A uniform is a set of standard clothing worn by members of an organization whilst participating in that organization's activity.
People performing religious activities have often worn standard costumes since the dawn of recorded history. Other early examples of uniforms include the clothing of the armies of the Roman Empire and other civilizations.
Modern uniforms are worn by armed forces and other paramilitary organisations such as police, emergency services, security guards, in some workplaces and schools, and by inmates in prisons.
One purpose of military uniforms is to clearly distinguish combatants who are protected by the laws of war from other persons carrying weapons, who enjoy no such protection. Another purpose in historical times was to make it difficult for deserters to avoid detection; military uniforms were so distinctive with many metal buttons and unique colors that they could not be modified into unrecognizable clothing.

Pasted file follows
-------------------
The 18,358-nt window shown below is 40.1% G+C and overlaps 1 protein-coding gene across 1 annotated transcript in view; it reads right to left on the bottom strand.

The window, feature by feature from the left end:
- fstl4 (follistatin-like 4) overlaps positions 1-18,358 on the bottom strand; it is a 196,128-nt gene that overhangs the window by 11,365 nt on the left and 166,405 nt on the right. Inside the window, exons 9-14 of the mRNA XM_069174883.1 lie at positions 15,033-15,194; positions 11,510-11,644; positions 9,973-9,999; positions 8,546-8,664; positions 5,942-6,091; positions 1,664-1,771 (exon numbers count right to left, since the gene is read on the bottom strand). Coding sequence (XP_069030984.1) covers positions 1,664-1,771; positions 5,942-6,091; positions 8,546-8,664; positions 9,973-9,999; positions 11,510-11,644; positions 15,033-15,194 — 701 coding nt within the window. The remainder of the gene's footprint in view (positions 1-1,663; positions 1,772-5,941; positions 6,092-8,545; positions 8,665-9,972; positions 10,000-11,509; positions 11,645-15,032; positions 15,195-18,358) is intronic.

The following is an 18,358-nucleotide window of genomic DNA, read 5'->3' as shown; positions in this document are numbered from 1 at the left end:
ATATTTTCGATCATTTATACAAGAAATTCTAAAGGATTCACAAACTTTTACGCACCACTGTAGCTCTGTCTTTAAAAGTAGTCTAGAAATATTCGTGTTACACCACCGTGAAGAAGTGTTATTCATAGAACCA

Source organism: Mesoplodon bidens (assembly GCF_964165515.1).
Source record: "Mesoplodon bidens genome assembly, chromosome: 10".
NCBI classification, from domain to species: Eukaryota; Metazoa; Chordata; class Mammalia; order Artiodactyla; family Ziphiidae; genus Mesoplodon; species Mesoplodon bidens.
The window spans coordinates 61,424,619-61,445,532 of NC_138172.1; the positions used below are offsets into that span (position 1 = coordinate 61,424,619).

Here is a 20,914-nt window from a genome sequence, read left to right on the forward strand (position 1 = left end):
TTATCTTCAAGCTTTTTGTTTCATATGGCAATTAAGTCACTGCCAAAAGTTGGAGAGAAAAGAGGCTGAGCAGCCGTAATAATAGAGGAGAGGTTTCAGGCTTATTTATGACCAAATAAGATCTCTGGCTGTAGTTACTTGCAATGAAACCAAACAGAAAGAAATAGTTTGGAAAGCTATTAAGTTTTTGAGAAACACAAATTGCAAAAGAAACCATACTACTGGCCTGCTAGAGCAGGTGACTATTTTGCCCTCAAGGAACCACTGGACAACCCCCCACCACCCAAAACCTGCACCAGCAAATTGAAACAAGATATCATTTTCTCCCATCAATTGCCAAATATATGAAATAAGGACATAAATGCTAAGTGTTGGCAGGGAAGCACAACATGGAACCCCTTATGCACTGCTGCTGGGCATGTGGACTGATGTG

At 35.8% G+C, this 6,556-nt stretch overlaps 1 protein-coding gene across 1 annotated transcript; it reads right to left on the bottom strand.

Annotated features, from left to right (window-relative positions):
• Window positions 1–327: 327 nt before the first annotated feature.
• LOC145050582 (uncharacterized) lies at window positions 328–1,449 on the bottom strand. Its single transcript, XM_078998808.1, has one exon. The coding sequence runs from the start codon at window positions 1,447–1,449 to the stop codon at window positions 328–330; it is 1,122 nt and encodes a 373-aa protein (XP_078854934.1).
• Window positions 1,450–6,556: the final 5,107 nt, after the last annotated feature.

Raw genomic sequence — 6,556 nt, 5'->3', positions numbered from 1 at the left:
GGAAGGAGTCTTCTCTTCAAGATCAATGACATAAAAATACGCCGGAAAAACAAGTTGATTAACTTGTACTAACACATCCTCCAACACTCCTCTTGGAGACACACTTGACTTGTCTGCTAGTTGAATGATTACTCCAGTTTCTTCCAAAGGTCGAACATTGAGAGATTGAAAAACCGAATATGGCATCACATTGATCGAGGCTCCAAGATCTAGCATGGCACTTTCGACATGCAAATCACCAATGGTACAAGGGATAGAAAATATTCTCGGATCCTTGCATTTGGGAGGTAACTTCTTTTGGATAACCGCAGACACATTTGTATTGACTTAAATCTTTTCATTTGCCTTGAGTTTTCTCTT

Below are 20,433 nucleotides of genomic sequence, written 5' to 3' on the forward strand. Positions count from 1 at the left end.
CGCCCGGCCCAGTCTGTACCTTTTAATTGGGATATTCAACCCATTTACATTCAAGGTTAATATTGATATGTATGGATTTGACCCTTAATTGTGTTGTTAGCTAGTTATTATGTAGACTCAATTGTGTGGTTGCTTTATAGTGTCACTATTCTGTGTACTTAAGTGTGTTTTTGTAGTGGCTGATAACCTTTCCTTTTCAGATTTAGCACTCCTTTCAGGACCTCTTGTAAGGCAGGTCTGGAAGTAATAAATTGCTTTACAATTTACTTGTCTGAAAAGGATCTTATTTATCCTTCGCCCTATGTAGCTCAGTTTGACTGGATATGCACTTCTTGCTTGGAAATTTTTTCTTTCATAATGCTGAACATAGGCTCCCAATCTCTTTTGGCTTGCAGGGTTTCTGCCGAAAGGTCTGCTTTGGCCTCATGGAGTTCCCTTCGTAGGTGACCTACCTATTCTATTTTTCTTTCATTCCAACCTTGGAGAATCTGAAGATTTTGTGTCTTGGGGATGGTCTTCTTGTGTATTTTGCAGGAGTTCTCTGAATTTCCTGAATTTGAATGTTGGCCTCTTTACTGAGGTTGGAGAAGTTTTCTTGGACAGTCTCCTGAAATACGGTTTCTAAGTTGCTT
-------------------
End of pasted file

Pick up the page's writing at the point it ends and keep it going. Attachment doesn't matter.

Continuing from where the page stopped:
Originally, the typical colour scheme included bright and high contrast colour arrangements which made the uniforms visible in battles with much smoke from gunpowder. However, with the growing prevalence of accurate rifles and other ranged firearms as standard weapons for infantry, it was found in the Crimean War that these colours made soldiers easy targets for enemies to shoot at a distance. In reaction, the various militaries, beginning with the British, changed the colours, predominantly to such ones that blended in more with the terrain (like khaki) for the purposes of camouflage. In addition, this idea was followed with uniforms suitable for particular climates and seasons such as white for snowy regions and tan for sandy ones.
Prison uniforms often consist of a distinctive orange or yellow jumpsuit or a white and black zebra striped uniform to make escape more difficult.